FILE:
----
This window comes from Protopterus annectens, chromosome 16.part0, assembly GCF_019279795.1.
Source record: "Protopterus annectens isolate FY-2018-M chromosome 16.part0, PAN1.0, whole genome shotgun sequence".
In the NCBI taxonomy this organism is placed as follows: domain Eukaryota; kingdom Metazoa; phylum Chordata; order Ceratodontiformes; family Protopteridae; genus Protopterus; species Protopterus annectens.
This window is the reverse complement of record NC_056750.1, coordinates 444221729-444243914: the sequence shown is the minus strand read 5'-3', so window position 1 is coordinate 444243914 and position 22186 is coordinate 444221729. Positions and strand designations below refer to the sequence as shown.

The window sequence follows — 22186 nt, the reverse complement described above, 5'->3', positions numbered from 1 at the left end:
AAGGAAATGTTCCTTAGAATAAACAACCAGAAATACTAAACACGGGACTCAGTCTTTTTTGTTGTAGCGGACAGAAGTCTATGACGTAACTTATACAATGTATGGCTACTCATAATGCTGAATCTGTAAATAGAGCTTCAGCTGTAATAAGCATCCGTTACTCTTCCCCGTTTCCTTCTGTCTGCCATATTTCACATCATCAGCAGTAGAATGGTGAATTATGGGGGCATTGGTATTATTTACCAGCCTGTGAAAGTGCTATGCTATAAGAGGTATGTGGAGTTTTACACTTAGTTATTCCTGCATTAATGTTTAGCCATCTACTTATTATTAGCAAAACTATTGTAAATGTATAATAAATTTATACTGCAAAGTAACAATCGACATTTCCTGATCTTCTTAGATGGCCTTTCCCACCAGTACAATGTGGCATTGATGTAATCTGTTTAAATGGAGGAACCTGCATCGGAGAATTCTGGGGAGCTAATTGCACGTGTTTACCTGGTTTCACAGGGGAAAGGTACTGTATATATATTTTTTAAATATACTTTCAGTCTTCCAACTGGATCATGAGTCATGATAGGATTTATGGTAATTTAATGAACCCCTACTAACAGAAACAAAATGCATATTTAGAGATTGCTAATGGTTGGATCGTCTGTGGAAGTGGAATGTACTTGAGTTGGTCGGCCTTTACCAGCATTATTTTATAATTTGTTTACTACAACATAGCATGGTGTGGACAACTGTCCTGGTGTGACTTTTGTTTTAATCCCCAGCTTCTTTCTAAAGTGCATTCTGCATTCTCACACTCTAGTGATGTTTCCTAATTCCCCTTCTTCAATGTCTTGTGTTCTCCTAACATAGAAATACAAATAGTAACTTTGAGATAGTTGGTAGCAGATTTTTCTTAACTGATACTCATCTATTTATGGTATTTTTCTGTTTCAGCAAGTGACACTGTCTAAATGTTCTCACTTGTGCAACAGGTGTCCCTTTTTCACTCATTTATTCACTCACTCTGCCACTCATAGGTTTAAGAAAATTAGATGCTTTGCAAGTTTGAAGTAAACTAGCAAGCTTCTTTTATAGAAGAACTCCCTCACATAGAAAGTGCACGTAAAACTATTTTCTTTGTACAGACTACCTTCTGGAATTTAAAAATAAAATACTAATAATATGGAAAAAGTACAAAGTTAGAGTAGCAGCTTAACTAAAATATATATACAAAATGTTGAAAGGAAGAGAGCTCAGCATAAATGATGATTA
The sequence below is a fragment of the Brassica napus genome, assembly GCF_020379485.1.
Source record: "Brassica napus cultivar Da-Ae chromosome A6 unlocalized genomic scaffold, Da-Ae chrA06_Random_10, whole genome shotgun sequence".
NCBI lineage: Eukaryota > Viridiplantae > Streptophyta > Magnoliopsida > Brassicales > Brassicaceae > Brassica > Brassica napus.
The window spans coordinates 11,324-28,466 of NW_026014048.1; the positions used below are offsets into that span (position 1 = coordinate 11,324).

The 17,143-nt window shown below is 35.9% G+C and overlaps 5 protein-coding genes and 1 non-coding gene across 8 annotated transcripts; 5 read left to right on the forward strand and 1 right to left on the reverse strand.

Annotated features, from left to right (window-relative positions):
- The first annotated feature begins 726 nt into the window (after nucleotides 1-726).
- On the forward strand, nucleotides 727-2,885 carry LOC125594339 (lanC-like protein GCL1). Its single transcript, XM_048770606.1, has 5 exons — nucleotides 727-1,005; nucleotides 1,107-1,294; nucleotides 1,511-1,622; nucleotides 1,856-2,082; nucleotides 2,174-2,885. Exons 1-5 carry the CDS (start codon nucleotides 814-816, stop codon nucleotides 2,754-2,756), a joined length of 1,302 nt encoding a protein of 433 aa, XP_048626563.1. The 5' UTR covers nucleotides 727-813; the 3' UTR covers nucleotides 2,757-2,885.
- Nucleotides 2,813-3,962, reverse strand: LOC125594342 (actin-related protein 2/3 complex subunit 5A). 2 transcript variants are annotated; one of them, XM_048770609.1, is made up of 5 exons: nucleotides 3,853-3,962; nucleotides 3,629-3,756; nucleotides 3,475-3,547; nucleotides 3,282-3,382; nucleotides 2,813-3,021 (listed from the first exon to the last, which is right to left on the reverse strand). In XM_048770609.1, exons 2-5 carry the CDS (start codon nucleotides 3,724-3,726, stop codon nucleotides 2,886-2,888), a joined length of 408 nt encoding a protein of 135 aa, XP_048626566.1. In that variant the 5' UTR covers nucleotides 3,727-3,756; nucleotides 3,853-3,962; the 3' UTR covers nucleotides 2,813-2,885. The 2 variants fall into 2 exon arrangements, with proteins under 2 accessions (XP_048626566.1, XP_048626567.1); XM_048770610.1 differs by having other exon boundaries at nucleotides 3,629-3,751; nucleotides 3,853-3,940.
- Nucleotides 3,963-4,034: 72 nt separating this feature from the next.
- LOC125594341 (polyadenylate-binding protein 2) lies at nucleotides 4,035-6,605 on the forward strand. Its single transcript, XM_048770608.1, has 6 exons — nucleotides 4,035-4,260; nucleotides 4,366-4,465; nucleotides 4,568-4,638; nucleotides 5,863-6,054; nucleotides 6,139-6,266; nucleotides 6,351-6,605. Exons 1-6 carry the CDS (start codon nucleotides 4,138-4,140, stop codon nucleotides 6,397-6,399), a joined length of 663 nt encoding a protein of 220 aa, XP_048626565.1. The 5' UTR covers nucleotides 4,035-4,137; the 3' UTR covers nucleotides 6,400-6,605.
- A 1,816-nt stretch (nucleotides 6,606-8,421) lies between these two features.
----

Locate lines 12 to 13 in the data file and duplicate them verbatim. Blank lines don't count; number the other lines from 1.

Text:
Annotated features, from left to right (window-relative positions):
- The first annotated feature begins 726 nt into the window (after nucleotides 1-726).